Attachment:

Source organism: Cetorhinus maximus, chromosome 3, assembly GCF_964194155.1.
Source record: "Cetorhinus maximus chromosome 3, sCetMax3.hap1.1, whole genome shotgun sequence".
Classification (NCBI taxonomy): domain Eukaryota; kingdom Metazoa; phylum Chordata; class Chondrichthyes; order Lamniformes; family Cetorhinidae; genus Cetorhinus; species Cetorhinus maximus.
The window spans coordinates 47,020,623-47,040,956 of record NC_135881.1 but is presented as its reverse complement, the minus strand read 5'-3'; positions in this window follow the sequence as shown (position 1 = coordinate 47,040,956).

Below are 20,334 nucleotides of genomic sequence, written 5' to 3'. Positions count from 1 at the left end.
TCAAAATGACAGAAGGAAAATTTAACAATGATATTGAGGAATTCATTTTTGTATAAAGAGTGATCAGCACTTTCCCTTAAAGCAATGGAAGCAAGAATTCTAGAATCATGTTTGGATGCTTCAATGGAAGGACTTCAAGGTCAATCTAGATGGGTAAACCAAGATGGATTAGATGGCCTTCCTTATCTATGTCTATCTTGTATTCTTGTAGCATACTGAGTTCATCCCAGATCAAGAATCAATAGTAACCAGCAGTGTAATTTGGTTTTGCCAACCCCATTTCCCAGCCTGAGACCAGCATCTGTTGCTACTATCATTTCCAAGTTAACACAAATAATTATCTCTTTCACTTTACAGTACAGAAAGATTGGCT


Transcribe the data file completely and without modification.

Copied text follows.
Source organism: Cetorhinus maximus, chromosome 3, assembly GCF_964194155.1.
Source record: "Cetorhinus maximus chromosome 3, sCetMax3.hap1.1, whole genome shotgun sequence".
Classification (NCBI taxonomy): domain Eukaryota; kingdom Metazoa; phylum Chordata; class Chondrichthyes; order Lamniformes; family Cetorhinidae; genus Cetorhinus; species Cetorhinus maximus.
The window spans coordinates 47,020,623-47,040,956 of record NC_135881.1 but is presented as its reverse complement, the minus strand read 5'-3'; positions in this window follow the sequence as shown (position 1 = coordinate 47,040,956).

Below are 20,334 nucleotides of genomic sequence, written 5' to 3'. Positions count from 1 at the left end.
TCAAAATGACAGAAGGAAAATTTAACAATGATATTGAGGAATTCATTTTTGTATAAAGAGTGATCAGCACTTTCCCTTAAAGCAATGGAAGCAAGAATTCTAGAATCATGTTTGGATGCTTCAATGGAAGGACTTCAAGGTCAATCTAGATGGGTAAACCAAGATGGATTAGATGGCCTTCCTTATCTATGTCTATCTTGTATTCTTGTAGCATACTGAGTTCATCCCAGATCAAGAATCAATAGTAACCAGCAGTGTAATTTGGTTTTGCCAACCCCATTTCCCAGCCTGAGACCAGCATCTGTTGCTACTATCATTTCCAAGTTAACACAAATAATTATCTCTTTCACTTTACAGTACAGAAAGATTGGCT